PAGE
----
“The conundrum for me as an SIO at a time of declining enrollments was whether this was something I felt like I could be spending political capital on,” she says.

After working with the college president and the office of advancement, Shoreline dedicated 50 percent scholarships to two students from Sudan and Turkmenistan, respectively, who both began their studies in fall 2019. Pardanani initially encountered some reluctance from colleagues who felt that a scholarship for international students might take scarce resources away from domestic students.

“We decided this would show what our priorities as an institution were,” Pardanani says. “By not pushing too hard and having these conversations, I feel like it really helped to bring more allies to the table.”

Key takeaways:

  • With clearly defined goals and priorities, it is easier to determine whether or not to take on a new initiative—no matter how good the intention may be.
  • SIOs should pursue opportunities that align internationalization activities with institutional priorities.
ITMO University

ITMO University in St. Petersburg is one of the top information technology institutions in Russia. First vice rector Daria Kozlova was charged with internationalizing the institution and finding ways to recruit more women to the heavily male-dominated science, technology, engineering, and mathematics (STEM) disciplines.

“The idea was for the university to make a U-turn and switch from a very focused technical orientation that served defense needs to a global one that was internationally recognized,” she says.

Kozlova’s team was tasked with building an international communication strategy, overhauling the curriculum, creating new programs taught in English, finding ways to teach students soft skills, and increasing the number of female students.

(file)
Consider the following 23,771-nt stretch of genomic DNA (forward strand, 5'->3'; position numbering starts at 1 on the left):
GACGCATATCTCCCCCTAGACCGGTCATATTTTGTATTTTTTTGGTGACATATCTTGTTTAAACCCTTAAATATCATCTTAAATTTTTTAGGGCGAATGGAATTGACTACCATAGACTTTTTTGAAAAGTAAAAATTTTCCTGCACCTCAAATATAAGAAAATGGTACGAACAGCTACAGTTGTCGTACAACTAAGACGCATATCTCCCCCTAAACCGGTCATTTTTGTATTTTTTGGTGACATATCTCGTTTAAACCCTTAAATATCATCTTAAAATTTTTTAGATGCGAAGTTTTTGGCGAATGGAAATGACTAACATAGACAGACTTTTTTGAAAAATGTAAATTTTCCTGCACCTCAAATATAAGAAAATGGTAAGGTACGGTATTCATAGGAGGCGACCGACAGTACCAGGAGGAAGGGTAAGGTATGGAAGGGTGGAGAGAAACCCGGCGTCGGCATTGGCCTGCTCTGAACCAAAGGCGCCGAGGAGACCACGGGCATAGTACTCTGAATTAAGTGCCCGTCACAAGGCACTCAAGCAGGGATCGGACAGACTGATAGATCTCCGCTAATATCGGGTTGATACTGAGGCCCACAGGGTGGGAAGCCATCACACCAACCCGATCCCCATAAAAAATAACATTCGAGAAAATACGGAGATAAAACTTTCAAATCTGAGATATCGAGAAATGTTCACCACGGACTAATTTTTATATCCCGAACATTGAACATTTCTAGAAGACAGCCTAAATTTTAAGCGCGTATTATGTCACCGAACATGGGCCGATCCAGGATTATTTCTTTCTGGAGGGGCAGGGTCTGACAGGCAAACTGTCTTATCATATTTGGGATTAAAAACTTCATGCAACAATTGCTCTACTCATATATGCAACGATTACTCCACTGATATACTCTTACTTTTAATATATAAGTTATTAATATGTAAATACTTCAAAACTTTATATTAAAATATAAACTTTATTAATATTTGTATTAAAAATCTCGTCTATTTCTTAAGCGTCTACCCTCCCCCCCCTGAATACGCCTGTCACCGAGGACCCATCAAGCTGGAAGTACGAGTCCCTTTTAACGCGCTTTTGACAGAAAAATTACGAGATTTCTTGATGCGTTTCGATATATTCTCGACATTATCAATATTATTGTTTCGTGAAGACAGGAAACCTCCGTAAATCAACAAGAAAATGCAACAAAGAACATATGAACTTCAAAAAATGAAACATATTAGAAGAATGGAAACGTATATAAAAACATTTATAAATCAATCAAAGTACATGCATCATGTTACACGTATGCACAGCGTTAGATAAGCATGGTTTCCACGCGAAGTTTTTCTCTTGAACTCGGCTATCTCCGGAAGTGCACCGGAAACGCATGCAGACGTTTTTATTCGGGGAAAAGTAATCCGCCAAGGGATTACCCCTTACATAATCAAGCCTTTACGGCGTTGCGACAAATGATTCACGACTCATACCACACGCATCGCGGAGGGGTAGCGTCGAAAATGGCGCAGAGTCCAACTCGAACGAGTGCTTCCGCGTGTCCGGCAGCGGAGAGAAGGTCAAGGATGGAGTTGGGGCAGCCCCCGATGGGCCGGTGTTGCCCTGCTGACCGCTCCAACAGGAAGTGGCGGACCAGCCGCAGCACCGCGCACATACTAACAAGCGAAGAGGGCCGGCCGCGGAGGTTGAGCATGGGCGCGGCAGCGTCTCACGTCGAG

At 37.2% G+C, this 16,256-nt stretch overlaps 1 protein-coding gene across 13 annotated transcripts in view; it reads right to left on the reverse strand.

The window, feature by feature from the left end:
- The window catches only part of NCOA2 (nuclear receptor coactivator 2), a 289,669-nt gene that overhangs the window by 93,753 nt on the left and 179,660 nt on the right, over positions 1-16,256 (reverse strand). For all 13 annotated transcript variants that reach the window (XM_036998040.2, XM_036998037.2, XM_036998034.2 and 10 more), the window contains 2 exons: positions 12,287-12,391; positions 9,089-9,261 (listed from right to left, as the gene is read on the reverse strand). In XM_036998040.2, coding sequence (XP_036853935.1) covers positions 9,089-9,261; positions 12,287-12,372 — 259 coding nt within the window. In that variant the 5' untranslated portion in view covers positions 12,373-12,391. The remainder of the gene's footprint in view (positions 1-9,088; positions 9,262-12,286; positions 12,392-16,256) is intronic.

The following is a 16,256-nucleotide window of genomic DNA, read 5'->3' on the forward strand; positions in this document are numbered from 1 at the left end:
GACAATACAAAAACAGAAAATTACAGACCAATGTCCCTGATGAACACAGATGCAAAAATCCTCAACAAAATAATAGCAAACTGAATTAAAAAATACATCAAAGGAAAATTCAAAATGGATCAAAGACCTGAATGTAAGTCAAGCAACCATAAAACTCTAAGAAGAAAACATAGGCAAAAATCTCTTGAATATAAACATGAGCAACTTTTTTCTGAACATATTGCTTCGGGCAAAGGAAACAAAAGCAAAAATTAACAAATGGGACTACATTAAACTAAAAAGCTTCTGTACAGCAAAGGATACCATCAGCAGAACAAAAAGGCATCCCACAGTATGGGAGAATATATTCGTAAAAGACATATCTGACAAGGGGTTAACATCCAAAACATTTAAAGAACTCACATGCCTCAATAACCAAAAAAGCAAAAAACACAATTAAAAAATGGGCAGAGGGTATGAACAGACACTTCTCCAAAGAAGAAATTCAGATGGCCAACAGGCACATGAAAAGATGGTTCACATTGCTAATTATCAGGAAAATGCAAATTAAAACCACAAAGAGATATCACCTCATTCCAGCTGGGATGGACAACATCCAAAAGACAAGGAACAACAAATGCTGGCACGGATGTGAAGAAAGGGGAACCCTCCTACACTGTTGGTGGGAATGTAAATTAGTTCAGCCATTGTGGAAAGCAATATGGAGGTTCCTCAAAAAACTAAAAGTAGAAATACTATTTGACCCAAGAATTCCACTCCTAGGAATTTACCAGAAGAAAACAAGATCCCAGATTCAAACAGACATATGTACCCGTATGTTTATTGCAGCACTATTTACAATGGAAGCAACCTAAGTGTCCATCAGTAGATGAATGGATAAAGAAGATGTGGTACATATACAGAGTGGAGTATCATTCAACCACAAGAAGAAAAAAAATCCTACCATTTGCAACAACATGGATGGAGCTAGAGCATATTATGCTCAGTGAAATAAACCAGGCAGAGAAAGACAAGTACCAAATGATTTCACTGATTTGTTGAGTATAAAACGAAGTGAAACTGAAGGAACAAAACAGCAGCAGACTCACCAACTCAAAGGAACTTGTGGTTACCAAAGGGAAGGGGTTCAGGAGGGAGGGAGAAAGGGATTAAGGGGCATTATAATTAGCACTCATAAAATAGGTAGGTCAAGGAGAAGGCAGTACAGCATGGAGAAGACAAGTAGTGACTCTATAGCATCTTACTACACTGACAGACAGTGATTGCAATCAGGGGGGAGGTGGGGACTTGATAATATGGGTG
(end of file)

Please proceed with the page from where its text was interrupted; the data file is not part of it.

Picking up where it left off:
“Our strategy is to work together, and the main power is communication,” she says. “On one hand, we need to communicate inside of our campus. On the other hand, we need to recruit and attract girls to our programs.” 

Kozlova notes that her team received some pushback from key academic stakeholders throughout the institution. However, stakeholder engagement and a larger initiative across Russian high schools that promotes girls’ participation in STEM classes have helped increase women’s enrollment in some disciplines and led to the introduction of a curriculum that focuses on soft skills, such as communication.

Key takeaways:

  • Communication and collaboration are the foundation for projects small and large—even those as ambitious as overhauling an institution’s global mission and makeup.
  • SIOs should look for opportunities to reach disparate goals through intentional stakeholder engagement.  •


Editor’s note: This piece is excerpted from the NAFSA 2019 Symposium on Leadership report.

About International Educator

International Educator is NAFSA’s flagship publication and has been published continually since 1990. As a record of the association and the field of international education, IE includes articles on a variety of topics, trends, and issues facing NAFSA members and their work. 

From in-depth features to interviews with thought leaders and columns tailored to NAFSA’s knowledge communities, IE provides must-read context and analysis to those working around the globe to advance international education and exchange.


NAFSA: Association of International Educators is the world's largest nonprofit association dedicated to international education and exchange. NAFSA's 10,000 members are located at more than 3,500 institutions worldwide, in over 150 countries.